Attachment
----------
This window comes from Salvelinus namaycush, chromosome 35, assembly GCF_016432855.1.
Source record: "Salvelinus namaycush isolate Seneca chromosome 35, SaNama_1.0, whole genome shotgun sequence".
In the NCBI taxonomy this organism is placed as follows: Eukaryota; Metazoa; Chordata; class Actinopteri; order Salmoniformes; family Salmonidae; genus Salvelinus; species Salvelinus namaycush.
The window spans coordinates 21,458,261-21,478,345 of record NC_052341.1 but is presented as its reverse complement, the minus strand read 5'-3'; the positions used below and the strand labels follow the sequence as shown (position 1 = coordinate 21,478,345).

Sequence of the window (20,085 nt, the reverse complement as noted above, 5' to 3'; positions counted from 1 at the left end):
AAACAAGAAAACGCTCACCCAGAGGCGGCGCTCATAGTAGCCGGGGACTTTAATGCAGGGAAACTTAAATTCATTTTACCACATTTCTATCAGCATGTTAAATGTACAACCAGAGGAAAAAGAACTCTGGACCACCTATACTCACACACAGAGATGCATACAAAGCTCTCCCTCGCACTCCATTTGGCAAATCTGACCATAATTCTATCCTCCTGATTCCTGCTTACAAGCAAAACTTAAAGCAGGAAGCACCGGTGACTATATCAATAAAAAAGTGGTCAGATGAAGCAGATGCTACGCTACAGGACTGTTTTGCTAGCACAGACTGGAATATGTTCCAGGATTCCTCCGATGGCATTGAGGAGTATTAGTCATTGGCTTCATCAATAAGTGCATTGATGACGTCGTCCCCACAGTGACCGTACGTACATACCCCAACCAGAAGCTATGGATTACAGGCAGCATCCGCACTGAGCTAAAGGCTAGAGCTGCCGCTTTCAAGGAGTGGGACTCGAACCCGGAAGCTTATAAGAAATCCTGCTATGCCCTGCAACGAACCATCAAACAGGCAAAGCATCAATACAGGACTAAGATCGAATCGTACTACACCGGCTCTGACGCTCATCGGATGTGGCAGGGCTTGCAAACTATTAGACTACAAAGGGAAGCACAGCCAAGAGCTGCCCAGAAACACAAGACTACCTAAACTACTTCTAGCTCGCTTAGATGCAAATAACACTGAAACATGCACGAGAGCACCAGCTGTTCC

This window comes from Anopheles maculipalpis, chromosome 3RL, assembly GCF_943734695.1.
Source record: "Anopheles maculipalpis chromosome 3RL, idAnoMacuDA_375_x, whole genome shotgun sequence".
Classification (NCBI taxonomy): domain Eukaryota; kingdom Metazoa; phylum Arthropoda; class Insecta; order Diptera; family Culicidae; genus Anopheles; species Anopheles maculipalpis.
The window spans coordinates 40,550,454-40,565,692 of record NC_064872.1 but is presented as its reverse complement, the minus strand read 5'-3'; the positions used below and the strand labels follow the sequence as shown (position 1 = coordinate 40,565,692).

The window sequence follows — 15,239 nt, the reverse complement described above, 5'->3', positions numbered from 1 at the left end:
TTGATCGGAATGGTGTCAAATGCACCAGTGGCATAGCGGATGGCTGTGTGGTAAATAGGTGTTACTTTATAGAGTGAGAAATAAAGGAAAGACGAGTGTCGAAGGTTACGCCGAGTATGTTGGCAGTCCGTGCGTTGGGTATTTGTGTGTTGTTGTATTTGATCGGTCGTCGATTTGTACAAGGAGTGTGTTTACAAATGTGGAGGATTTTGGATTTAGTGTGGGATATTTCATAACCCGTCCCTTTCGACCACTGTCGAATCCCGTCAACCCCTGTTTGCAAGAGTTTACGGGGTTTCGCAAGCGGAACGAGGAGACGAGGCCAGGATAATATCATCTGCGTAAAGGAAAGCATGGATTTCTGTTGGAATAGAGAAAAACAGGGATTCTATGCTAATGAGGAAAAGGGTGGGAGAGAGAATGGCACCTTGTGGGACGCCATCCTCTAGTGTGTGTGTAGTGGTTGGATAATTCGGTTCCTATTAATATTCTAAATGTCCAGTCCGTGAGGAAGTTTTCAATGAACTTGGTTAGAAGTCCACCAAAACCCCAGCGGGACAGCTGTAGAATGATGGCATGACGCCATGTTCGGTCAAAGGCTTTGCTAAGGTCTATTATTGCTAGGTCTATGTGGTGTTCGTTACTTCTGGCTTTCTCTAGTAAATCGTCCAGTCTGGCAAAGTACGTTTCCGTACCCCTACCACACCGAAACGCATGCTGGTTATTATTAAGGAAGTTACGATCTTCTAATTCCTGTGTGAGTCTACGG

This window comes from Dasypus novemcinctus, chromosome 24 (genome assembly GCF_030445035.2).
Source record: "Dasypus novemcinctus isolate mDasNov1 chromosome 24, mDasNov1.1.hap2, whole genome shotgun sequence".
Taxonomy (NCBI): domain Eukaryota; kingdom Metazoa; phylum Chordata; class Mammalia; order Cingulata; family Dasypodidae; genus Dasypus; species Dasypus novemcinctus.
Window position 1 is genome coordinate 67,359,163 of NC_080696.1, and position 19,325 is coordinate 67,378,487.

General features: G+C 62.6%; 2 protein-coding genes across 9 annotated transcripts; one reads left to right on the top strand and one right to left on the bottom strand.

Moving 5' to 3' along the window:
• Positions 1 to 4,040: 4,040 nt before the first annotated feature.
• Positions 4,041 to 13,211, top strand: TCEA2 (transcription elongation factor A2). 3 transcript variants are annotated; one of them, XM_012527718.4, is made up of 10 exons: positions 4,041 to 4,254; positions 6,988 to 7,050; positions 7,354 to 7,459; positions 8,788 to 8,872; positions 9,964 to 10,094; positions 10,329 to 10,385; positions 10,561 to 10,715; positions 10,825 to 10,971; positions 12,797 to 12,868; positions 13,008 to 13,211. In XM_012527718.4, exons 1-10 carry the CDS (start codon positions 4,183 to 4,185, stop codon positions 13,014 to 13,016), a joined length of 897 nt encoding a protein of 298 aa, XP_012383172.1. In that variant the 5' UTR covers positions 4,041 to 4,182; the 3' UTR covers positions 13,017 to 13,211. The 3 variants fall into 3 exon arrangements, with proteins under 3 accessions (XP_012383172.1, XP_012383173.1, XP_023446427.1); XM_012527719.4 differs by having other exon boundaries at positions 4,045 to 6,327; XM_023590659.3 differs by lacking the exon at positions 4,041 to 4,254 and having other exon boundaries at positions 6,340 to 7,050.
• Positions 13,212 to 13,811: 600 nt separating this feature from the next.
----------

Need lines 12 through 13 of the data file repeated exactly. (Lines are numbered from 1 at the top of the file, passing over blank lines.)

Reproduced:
TTGATCGGAATGGTGTCAAATGCACCAGTGGCATAGCGGATGGCTGTGTGGTAAATAGGTGTTACTTTATAGAGTGAGAAATAAAGGAAAGACGAGTGTCGAAGGTTACGCCGAGTATGTTGGCAGTCCGTGCGTTGGGTATTTGTGTGTTGTTGTATTTGATCGGTCGTCGATTTGTACAAGGAGTGTGTTTACAAATGTGGAGGATTTTGGATTTAGTGTGGGATATTTCATAACCCGTCCCTTTCGACCACTGTCGAATCCCGTCAACCCCTGTTTGCAAGAGTTTACGGGGTTTCGCAAGCGGAACGAGGAGACGAGGCCAGGATAATATCATCTGCGTAAAGGAAAGCATGGATTTCTGTTGGAATAGAGAAAAACAGGGATTCTATGCTAATGAGGAAAAGGGTGGGAGAGAGAATGGCACCTTGTGGGACGCCATCCTCTAGTGTGTGTGTAGTGGTTGGATAATTCGGTTCCTATTAATATTCTAAATGTCCAGTCCGTGAGGAAGTTTTCAATGAACTTGGTTAGAAGTCCACCAAAACCCCAGCGGGACAGCTGTAGAATGATGGCATGACGCCATGTTCGGTCAAAGGCTTTGCTAAGGTCTATTATTGCTAGGTCTATGTGGTGTTCGTTACTTCTGGCTTTCTCTAGTAAATCGTCCAGTCTGGCAAAGTACGTTTCCGTACCCCTACCACACCGAAACGCATGCTGGTTATTATTAAGGAAGTTACGATCTTCTAATTCCTGTGTGAGTCTACGG

This window comes from Dasypus novemcinctus, chromosome 24 (genome assembly GCF_030445035.2).